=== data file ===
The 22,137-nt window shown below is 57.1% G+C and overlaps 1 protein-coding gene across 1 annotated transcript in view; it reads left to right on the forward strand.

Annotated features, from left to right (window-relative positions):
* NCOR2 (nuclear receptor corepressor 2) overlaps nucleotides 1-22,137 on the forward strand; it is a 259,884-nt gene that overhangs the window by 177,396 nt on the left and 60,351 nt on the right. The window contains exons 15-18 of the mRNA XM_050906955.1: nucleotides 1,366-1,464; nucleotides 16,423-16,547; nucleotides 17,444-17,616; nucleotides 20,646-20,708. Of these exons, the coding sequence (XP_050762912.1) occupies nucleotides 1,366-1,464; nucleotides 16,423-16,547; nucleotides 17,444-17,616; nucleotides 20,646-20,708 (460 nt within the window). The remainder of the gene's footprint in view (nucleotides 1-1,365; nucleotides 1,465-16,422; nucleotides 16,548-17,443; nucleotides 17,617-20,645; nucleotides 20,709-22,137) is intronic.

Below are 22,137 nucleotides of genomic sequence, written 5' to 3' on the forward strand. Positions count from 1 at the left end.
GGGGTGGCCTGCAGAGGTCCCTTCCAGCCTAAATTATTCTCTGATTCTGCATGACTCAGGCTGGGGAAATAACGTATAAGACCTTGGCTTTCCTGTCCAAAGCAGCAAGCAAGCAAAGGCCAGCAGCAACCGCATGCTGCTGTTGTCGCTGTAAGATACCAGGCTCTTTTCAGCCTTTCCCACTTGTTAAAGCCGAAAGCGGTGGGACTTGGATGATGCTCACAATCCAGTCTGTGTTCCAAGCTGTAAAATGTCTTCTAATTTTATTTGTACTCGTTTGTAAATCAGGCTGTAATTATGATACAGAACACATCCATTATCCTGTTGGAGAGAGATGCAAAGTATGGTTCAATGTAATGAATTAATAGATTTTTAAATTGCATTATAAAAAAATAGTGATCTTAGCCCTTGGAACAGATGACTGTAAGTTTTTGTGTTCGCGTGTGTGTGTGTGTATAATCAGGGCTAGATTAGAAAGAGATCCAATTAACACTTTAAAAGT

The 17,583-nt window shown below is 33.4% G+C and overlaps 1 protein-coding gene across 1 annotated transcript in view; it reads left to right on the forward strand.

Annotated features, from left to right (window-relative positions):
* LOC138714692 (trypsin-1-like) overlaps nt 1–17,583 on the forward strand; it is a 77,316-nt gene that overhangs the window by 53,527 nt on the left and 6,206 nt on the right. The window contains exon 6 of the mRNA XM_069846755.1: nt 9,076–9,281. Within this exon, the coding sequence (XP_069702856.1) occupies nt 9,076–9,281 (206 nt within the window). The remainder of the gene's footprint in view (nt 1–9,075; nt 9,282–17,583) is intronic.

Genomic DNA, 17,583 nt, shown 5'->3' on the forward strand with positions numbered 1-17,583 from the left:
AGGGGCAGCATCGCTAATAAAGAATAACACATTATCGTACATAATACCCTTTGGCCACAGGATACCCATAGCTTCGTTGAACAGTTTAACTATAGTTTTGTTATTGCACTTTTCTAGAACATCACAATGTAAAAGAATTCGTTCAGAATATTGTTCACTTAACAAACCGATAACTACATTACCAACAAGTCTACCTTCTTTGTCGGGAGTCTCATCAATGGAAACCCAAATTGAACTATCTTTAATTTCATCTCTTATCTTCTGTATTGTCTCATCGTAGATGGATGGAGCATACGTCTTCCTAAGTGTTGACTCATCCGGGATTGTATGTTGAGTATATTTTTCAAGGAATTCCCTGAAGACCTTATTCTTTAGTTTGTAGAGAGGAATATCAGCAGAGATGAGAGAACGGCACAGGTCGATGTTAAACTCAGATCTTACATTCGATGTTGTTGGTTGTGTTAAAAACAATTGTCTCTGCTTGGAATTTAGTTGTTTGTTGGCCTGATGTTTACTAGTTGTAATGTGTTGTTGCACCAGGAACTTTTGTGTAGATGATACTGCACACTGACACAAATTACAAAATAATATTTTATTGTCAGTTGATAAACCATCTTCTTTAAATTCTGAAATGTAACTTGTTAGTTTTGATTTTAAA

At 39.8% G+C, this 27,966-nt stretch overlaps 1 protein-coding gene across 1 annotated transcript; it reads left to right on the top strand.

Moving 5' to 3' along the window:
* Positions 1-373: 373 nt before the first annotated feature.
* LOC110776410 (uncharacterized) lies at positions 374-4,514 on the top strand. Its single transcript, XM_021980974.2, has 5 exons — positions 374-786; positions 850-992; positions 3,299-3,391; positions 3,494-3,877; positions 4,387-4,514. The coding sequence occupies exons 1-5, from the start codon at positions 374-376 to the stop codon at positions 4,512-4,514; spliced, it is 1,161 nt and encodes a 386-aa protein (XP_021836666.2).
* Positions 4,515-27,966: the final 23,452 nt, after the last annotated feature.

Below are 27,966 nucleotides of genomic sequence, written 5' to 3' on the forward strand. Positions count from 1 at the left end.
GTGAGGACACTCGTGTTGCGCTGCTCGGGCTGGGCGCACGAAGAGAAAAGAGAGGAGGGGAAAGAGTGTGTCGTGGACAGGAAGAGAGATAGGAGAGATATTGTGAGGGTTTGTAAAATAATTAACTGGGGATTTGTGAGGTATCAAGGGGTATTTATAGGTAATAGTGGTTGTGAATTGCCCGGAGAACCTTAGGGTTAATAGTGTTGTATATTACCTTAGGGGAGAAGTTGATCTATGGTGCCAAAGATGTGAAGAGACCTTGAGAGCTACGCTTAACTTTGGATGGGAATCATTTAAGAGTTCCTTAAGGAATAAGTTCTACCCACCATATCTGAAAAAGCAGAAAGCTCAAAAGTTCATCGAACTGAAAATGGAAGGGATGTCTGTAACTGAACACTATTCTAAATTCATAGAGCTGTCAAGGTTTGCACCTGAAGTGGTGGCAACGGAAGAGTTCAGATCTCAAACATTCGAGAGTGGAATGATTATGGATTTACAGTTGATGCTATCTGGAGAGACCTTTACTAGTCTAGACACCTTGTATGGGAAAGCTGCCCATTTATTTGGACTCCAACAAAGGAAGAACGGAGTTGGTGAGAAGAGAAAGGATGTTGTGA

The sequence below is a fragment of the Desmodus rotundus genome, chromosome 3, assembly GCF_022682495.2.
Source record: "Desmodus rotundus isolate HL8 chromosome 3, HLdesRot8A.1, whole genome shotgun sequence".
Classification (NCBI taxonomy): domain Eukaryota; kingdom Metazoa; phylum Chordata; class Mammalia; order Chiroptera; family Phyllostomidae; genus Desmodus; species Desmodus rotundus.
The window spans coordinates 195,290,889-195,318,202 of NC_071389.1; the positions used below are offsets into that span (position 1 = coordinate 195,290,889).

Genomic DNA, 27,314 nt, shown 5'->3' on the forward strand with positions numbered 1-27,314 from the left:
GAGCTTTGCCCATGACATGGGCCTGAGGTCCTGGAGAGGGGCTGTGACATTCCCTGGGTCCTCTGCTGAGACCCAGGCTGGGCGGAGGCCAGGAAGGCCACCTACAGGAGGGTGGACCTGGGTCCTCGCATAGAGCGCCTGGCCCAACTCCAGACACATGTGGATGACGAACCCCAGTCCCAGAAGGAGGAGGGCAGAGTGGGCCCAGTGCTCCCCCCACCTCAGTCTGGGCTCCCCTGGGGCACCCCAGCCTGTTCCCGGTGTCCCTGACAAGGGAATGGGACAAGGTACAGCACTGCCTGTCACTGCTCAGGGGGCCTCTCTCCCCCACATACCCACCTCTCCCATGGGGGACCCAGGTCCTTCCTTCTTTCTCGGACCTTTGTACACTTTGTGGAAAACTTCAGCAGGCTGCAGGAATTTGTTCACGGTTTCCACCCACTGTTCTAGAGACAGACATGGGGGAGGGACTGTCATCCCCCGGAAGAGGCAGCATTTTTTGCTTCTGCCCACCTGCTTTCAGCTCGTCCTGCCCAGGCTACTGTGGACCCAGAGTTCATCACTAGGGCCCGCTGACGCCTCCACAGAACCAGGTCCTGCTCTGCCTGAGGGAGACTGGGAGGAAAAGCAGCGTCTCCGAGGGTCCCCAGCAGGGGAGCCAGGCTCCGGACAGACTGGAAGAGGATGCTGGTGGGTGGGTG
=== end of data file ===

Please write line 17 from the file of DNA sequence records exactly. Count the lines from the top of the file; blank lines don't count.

GTGAGGACACTCGTGTTGCGCTGCTCGGGCTGGGCGCACGAAGAGAAAAGAGAGGAGGGGAAAGAGTGTGTCGTGGACAGGAAGAGAGATAGGAGAGATATTGTGAGGGTTTGTAAAATAATTAACTGGGGATTTGTGAGGTATCAAGGGGTATTTATAGGTAATAGTGGTTGTGAATTGCCCGGAGAACCTTAGGGTTAATAGTGTTGTATATTACCTTAGGGGAGAAGTTGATCTATGGTGCCAAAGATGTGAAGAGACCTTGAGAGCTACGCTTAACTTTGGATGGGAATCATTTAAGAGTTCCTTAAGGAATAAGTTCTACCCACCATATCTGAAAAAGCAGAAAGCTCAAAAGTTCATCGAACTGAAAATGGAAGGGATGTCTGTAACTGAACACTATTCTAAATTCATAGAGCTGTCAAGGTTTGCACCTGAAGTGGTGGCAACGGAAGAGTTCAGATCTCAAACATTCGAGAGTGGAATGATTATGGATTTACAGTTGATGCTATCTGGAGAGACCTTTACTAGTCTAGACACCTTGTATGGGAAAGCTGCCCATTTATTTGGACTCCAACAAAGGAAGAACGGAGTTGGTGAGAAGAGAAAGGATGTTGTGA